Lyft Launches in Austin Without City Approval

images-3Despite restrictions, Lyft, the ride sharing company known for its cars emblazoned with giant pink mustaches, launched Thursday in Austin.
“The Austin community’s overwhelming calls for more transportation options have been heard,” according to Lyft’s blog post. “After a petition started by ATX Safer Streets garnered nearly 4,000 organic signatures from Austin residents – many of whom left comments explaining their need for Lyft and other ridesharing services – Lyft will now be providing friendly, reliable, and affordable rides throughout the Heart of Texas beginning tonight at 7 p.m.”
Lyft provides its ride-sharing service through a free app on an iPhone or Android smartphone. Customers download the app and then they can schedule a ride by inputting the time and place. For the first two weeks, Lyft is offering free rides to customers in Austin.
Lyft is known as a peer-to-peer ride sharing program which means its drivers use their own cars to provide rides to others. The drivers do have to pass a background check, according to Lyft.
“With Lyft, passengers are connected via smartphone to background-checked community drivers – which include a food truck owner and middle school social worker in Austin – all easily recognized by the furry pink mustaches on the front of their cars,” said Katy Dally, spokeswoman for Lyft.
The company is holding a kick off party to celebrate its Austin launch Friday evening at Bungalow on Rainey Street.
While Austin’s City Council formed a task force to study the issue of ridesharing at its recent meeting, the council did not approve the practice. And the city’s transportation department has issued a statement warning Lyft that its drivers could receive citations and have their vehicles could be impounded if they are found in violation of current laws.
“Lyft is not operating illegally in Austin nor San Antonio, as taxi and chauffeur laws in those cities do not apply to Lyft,” Dally wrote in a statement. “In Austin, the city’s passing of a resolution to create a new regulatory structure for TNCs demonstrates that the current structure does not account for emerging and unique business models. We are committed to staying at the table and continuing to work with the City, as we have in jurisdictions across the country.”
Austin is Lyft’s fifth city in Texas. The two year old San Francisco-based company launched in San Antonio in late March but it met with opposition from the city’s taxi cab industry and city officials. Uber also launched in San Antonio in late March and it also met with opposition.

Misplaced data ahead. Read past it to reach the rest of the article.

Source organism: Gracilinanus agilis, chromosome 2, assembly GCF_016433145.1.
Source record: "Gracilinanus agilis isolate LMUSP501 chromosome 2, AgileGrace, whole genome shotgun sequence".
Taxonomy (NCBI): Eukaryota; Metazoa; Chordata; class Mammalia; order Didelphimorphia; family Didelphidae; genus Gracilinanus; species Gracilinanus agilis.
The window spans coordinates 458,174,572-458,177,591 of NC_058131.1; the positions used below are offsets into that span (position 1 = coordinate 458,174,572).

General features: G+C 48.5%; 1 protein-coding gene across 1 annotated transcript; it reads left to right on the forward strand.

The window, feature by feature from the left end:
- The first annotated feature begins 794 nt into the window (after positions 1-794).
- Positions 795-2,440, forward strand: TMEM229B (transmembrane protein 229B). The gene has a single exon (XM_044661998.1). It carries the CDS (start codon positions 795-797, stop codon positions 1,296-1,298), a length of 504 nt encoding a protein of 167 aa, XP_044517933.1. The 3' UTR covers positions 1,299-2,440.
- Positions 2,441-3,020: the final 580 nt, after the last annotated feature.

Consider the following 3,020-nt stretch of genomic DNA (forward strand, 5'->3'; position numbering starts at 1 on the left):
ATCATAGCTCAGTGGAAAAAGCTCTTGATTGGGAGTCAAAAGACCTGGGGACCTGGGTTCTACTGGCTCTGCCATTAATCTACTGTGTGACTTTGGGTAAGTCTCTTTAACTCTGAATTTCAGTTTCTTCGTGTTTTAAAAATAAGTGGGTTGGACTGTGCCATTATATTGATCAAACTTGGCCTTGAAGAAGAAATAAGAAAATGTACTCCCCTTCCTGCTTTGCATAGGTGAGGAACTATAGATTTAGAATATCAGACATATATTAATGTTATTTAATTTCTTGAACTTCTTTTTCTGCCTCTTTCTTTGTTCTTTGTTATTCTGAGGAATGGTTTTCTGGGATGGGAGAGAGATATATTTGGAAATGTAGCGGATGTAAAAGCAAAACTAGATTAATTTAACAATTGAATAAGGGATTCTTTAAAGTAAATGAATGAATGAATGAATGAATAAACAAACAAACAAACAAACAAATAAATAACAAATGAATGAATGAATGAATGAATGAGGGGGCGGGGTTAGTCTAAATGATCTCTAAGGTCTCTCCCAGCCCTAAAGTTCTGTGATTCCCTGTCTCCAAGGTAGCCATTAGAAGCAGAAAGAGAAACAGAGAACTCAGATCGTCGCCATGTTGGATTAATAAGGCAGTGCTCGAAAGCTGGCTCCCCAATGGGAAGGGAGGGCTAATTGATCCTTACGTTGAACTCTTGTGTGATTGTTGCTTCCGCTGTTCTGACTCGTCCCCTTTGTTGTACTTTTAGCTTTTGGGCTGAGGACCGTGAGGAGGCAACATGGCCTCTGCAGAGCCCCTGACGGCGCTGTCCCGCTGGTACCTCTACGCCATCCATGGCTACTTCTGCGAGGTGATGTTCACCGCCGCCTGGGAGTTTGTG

San Antonio’s Police Chief William McManus warned Lyft and Uber drivers against providing rides for pay or else they would be cited for violating the city’s vehicle for hire law and their vehicles might be impounded.
The City of San Antonio formed a transportation study and has held hearings on the ride sharing services. Meanwhile, Lyft and Uber continue to operate and they have begun charging people for rides.
In Austin, Lyft created a Youtube video explaining why it chose the city and also outlining the need for its service including issues such as traffic congestion and drunk driving.
Yellow Cab Austin President Ed Kargbo released a statement regarding Lyft’s launch calling it an “illegal operation” with a “complete lack of respect for the City of Austin.”
“We strongly advise everyone to ask for proof of commercial insurance before using any illegal service,” Kargbo said in a news release. “While they choose to sidestep the rules, we’ll honor a commitment to addressing our city’s challenges through legal transportation options that prioritize the safety of both riders and drivers, including innovations like the Hail A Cab app. We will also continue to respect the process set forth by the Austin City Council — one that is in place for the protection of our residents and visitors.”
Lyft’s service is not illegal, Dally said.
“Despite what Yellow Cab representatives might say, Lyft does protect all passengers and drivers with commercial insurance,” she wrote in a statement. “In fact, Lyft offers three times the insurance coverage as an Austin taxi, and also has more strict background check and DMV driving record check requirements.”

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  1. […] the spring of 2014, Lyft led the way in Austin, but the company launched without city approval and was eventually banned, along with Uber, which launched in the capital a short time later. […]

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